“Asparagus is rich in folic acid, which is a kind of Vitamin B that helps the body absorb more proteins,” says Jhaveri. “This, in turn, helps hair to grow faster, and prevents it from falling.”

 

Coutinho emphasises on the importance of proteins for healthy hair. “Keratin, a protein, is the key structural material that our hair is made up of. However, both over-consumption or under-consumption of protein can lead to hair fall. Ensure that you include good quality of proteins in your diet. The combination of rice and lentils is a perfect source of protein and can do wonders for hair. Other sources of protein rich foods are nuts, seeds, organic and hormone-free eggs, chicken and fish. These foods are also rich in Biotin (Vitamin B7), which is another important nutrient for hair health.” Jhaveri agrees and sides with the vegetarian-friendly paneer. “Cottage cheese is a great source of calcium and protein. It also contains whey protein and casein, which aid strong and healthy hair. Cottage cheese is best consumed before a workout.”

 

This millennial-favourite fruit (yes you read that right; avocados are fruits!) is part of Jhaveri’s list of foods that are beneficial for hair loss issues. “Avocados are rich in Vitamins B and C, which help to stimulate the hair follicle and prevents hair fall. They also contain monosaturated fats that help to moisturise the scalp and keep the hair naturally conditioned and shiny. It is best consumed as a fruit with mild seasoning.”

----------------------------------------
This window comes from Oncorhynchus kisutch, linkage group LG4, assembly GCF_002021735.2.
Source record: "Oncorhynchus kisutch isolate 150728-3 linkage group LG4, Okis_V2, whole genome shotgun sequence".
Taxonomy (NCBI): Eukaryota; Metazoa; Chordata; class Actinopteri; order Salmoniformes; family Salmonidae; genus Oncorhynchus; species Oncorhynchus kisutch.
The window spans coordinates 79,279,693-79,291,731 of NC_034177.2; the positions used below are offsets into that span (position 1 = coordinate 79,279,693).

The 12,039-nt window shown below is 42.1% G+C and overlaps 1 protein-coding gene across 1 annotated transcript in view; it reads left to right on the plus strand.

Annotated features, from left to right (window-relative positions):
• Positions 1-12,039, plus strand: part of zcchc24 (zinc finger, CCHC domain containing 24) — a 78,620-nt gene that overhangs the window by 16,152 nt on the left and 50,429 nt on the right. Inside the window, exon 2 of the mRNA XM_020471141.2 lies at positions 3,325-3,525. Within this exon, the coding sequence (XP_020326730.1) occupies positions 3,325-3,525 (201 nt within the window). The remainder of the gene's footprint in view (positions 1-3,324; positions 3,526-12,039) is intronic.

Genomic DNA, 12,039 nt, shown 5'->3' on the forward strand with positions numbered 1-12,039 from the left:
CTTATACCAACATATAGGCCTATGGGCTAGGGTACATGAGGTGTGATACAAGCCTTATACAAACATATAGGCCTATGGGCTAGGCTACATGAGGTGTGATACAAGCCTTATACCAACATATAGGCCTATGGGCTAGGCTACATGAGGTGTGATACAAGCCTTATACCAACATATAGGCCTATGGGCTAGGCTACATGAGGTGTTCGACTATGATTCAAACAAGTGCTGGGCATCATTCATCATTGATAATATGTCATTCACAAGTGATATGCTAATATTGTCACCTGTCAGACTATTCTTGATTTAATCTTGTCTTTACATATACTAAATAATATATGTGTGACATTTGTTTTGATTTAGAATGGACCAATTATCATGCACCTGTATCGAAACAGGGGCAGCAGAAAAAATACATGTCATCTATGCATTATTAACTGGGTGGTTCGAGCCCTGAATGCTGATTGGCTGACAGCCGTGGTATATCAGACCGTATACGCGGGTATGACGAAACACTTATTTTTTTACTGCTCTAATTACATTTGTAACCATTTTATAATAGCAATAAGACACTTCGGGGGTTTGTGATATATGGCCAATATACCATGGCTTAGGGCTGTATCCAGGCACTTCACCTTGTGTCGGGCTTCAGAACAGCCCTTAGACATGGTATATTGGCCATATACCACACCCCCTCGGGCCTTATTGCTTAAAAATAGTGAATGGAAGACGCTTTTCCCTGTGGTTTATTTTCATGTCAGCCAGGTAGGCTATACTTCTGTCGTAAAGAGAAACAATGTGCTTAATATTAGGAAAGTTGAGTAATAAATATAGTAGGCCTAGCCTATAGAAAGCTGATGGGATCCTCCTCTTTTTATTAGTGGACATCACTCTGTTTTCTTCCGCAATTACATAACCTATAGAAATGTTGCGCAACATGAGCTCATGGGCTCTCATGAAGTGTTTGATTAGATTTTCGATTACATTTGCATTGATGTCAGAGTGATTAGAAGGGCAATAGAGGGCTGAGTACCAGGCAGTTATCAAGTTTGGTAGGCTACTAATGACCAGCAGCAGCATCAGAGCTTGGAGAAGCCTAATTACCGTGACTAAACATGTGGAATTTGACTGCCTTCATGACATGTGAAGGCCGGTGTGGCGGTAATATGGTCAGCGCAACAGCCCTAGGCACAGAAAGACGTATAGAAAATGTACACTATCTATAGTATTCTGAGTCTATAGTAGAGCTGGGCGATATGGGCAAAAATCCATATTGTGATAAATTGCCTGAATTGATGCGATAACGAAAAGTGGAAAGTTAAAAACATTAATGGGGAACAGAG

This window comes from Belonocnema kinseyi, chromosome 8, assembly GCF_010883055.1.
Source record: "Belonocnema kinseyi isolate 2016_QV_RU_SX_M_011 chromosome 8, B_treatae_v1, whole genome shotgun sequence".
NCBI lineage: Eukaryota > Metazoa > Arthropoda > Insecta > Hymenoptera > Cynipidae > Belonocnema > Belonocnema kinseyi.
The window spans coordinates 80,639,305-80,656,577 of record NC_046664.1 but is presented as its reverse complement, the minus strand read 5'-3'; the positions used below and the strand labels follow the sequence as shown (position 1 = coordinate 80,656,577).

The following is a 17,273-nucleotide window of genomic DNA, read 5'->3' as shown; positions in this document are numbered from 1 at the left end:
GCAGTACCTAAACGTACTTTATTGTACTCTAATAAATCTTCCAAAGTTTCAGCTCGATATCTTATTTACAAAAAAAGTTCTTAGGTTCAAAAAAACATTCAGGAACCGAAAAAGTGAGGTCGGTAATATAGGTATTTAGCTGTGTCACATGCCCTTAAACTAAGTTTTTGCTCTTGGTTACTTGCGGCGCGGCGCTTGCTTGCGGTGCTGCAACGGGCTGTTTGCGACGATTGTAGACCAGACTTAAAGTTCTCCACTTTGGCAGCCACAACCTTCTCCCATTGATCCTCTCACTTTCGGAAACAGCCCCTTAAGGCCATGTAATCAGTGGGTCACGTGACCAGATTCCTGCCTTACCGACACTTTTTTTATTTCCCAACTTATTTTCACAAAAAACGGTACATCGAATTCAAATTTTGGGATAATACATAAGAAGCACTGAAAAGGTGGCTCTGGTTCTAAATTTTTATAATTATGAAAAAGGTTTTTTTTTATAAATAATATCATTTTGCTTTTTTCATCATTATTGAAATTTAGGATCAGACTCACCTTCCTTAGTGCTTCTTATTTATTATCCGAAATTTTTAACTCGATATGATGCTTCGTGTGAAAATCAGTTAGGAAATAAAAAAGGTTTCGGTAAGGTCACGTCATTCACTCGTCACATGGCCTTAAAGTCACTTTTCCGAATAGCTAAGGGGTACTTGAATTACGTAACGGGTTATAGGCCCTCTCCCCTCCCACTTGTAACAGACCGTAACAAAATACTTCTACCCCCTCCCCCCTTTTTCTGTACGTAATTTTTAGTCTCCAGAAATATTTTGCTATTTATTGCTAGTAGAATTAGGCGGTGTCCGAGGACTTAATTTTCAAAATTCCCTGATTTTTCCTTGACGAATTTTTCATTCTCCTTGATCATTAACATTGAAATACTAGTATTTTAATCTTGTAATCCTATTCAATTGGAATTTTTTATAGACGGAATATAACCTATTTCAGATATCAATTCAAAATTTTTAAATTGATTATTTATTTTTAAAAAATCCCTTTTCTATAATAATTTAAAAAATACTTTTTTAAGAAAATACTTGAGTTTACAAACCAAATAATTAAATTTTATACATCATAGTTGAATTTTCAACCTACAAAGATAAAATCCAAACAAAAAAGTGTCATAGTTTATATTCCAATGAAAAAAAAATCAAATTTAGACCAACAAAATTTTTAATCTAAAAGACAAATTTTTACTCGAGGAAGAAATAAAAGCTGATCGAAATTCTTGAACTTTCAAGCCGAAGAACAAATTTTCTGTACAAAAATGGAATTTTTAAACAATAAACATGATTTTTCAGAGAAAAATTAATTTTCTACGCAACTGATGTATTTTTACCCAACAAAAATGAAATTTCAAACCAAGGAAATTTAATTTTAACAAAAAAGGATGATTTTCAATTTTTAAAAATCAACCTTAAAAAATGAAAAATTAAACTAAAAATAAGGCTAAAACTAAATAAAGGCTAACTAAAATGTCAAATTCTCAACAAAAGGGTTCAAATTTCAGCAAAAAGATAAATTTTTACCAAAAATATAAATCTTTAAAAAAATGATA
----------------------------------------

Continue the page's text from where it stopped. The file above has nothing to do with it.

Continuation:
“If the red blood cell count is low in our body, chances are that you may suffer from hair fall,” says Coutinho. “Thus, one should look at including iron-rich foods such as dates, nuts and seeds, garden cress seeds, spinach, lentils and lemons in their nutrition plan. Iron-rich foods are best consumed in combination with Vitamin C. For example, sprinkle lemon juice over green leafy vegetable dishes. Another point to make a note of is that caffeine and tannins inhibit iron absorption. So it’s best to maintain a gap between your meals and your evening tea or coffee.

 

“Oats help to retain the original colour of the hair, as they aid in creating melanin,” says Jhaveri. “They are also packed with magnesium, potassium, phosphorus and iron, which help to boost hair growth. The packet instant oats need to be stayed away from, as they are packed with chemicals and preservatives. I am referring to the raw, steel-cut variety. Oats need to soaked preferably in curd or milk for 45 mins, after which nuts of fruits can be added and enjoyed. This makes for a great breakfast or midday snack.”

 

“Onion contains catalase, an enzyme that not only prevents hair fall, but also premature greying,” says Coutinho. “It is also rich in sulphur, which is the main ingredient of melanin. Drinking its juice or having it as a part of salad is the best way to consume onion. Its juice can also be directly applied to hair.”

Jhaveri vouches for these seeds as they are rich in Omega-3 and iron. “Both of these are very important to support the overall health of the scalp and hair. They are best consumed as a powder, added to your soup or dal.”